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SummaryAll hype and all show, but at the expense of story and gameplay.
The GoodSquaresoft heard its fans after the success of its previous offering, Final Fantasy VII. "More!" they cried. And more they received. What we have in Final Fantasy VIII is every ounce of graphical glory the programmers could force out of the PlayStation, improving upon the powerful combination of pre-rendered graphics and full-motion video that made #7 so popular. Gone are the blocky characters, replaced with more realistic figures who really do stand at full height, with fully textured clothing, too. Unfortunately, it seems many gamers are unable to see past the superficiality of this game. I'll get to that in a bit.
There is, gladly enough, one really good saving factor to this game that I think might even be more fun than the actual game -- and that's Triple Triad, the card-collecting sub-game that permeates the game world. You collect monster cards, each with its own strengths and weaknesses, and then you challenge townspeople and extras standing around to play with you, and if you win you could win their cards (and if you lose, say goodbye to your own). There's so much strategy involved, and just when you think you've got it figured out the game tosses in another rule. Just collecting these cards, playing people to track down the rare cards, and the richness of gameplay this affords could very easily keep you from actually playing the game for hours.
The BadUnfortunately, Squaresoft bowed too much to peer pressure -- or fan pressure, as the case may be. Final Fantasy VIII is about twenty steps too far in the wrong direction, striving to be a bigger and badder version of Final Fantasy VII with more technology (both in programming and in the game environment) but lacking, unfortunately, in story and gameplay. We'll take a look at what Squaresoft thought they could do with #8 from what they learned in #7, and what went wrong.
Let's start with the Guardian Force/Junction system, which is how characters gain skills and abilities. See, in Final Fantasy VII, characters could equip summon spells that allows them to summon monsters in battle to do massive amounts of crucial damage. That, and give them some truly amazing animated visuals, and those summons easily became one of the major selling points of the game, gracing all sorts of marketing devices and magazine previews everywhere. So in Final Fantasy VIII Squaresoft figured these summoned monsters, now given the name "Guardian Force," could become the basis of the skill system, and characters would now be forced to depend upon the GF's for most of their attack power. In #7, summoning was limited to a maximum of five times per battle. In #8, you summoned as many times as you liked.
The result of this catastrophic decision was that every difficult monster had to be given huge gob-loads of hit points, since it was very easy to up your GF's attack power to a maximum of 9999 damage per hit (and sometimes they would even perform multiple hits). To prevent every monster from dying immediately at the hands of the powerful GF's Squaresoft had to make some regular monsters have as much as 100,000 to 150,000 hit points! But that's not all -- GF animations became even more over-the-top, increasing not only its "coolness factor" but also the length of time it took to play out, which made even regular battles a gigantic half-hour borefest of watching your powerful GF do the exact same thing fifty times in a row. This is not my idea of fun.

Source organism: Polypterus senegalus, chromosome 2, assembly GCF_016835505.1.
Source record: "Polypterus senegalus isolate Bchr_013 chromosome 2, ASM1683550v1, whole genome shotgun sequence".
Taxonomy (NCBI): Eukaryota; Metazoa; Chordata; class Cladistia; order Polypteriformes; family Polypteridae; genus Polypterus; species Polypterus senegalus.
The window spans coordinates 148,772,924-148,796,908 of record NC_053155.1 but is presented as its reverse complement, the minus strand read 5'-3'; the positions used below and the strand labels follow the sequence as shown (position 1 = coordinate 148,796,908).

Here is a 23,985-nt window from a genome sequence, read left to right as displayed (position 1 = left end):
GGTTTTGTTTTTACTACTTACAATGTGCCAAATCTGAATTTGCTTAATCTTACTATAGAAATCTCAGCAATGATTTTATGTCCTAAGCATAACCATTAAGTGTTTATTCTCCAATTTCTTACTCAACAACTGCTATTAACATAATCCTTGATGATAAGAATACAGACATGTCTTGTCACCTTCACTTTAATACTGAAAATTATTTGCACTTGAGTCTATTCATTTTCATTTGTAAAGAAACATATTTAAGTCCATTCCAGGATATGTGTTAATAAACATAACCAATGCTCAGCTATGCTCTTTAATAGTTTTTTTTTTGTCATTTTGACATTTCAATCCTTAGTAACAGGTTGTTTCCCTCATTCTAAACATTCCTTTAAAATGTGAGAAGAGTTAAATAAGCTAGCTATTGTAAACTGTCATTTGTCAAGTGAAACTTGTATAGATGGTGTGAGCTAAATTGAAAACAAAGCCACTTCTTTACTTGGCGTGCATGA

There are, as well, plenty of minor gripes to make: The characters, themselves, are largely identical in ability -- Final Fantasy used to be about specialization of characters (some of them forced) but here, you could use the same three characters for the entire game, just change the GF's around depending on which ability you'd like to use, and you'll never even have to look at the other characters if you don't want to ever again. There's a lack of equipment -- you only choose weapons, and even those are limited to four choices throughout the entire game, kind of like a simplified Equipment for Dummies, which further focuses your character's development on GFs alone. Then there's the Limit system -- a way for each character to perform superpowerful attacks when they're near death -- while it's well-meaning, you could still trick the game into letting you have a nearly unlimited amount of Limits just be never healing yourself, which again forces monsters to have insane amounts of HP just to stay alive. And one must also ask the question, why does a world so technologically advanced only have about three major cities in it?
Not to mention that halfway into the game there's an improbable plot twist -- I won't give it away here -- that can only be explained by tossing in the copout "Oh, GF's have a side effect of causing memory loss." Durrr....
Granted, Final Fantasy VIII could easily stand on its own and be a great game, but the point is, it's can't. See the words "Final Fantasy" in the title? There are years of prequels to live up to and by that comparison Final Fantasy VIII has failed. Unfortunately, this is a case when Squaresoft tried to give too much of what the fans wanted, and ignored all sorts of game design sensibilities altogether. While it's great that they made the effort, I'm afraid I can't really respect the end product.